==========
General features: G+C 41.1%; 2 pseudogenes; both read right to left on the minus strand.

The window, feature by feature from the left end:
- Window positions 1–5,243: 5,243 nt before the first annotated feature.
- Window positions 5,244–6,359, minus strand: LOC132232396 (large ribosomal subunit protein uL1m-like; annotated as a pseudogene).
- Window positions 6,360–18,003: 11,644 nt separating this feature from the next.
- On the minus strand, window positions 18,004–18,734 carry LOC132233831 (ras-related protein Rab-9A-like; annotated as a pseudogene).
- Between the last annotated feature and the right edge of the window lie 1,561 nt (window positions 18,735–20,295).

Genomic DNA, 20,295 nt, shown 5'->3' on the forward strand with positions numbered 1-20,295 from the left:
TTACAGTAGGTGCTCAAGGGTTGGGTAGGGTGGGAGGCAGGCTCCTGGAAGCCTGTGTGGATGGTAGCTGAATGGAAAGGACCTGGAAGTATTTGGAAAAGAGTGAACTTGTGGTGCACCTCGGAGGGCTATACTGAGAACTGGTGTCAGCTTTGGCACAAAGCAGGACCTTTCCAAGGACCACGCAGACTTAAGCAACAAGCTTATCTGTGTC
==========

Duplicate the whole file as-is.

General features: G+C 41.1%; 2 pseudogenes; both read right to left on the minus strand.

The window, feature by feature from the left end:
- Window positions 1–5,243: 5,243 nt before the first annotated feature.
- Window positions 5,244–6,359, minus strand: LOC132232396 (large ribosomal subunit protein uL1m-like; annotated as a pseudogene).
- Window positions 6,360–18,003: 11,644 nt separating this feature from the next.
- On the minus strand, window positions 18,004–18,734 carry LOC132233831 (ras-related protein Rab-9A-like; annotated as a pseudogene).
- Between the last annotated feature and the right edge of the window lie 1,561 nt (window positions 18,735–20,295).

Genomic DNA, 20,295 nt, shown 5'->3' on the forward strand with positions numbered 1-20,295 from the left:
TTACAGTAGGTGCTCAAGGGTTGGGTAGGGTGGGAGGCAGGCTCCTGGAAGCCTGTGTGGATGGTAGCTGAATGGAAAGGACCTGGAAGTATTTGGAAAAGAGTGAACTTGTGGTGCACCTCGGAGGGCTATACTGAGAACTGGTGTCAGCTTTGGCACAAAGCAGGACCTTTCCAAGGACCACGCAGACTTAAGCAACAAGCTTATCTGTGTC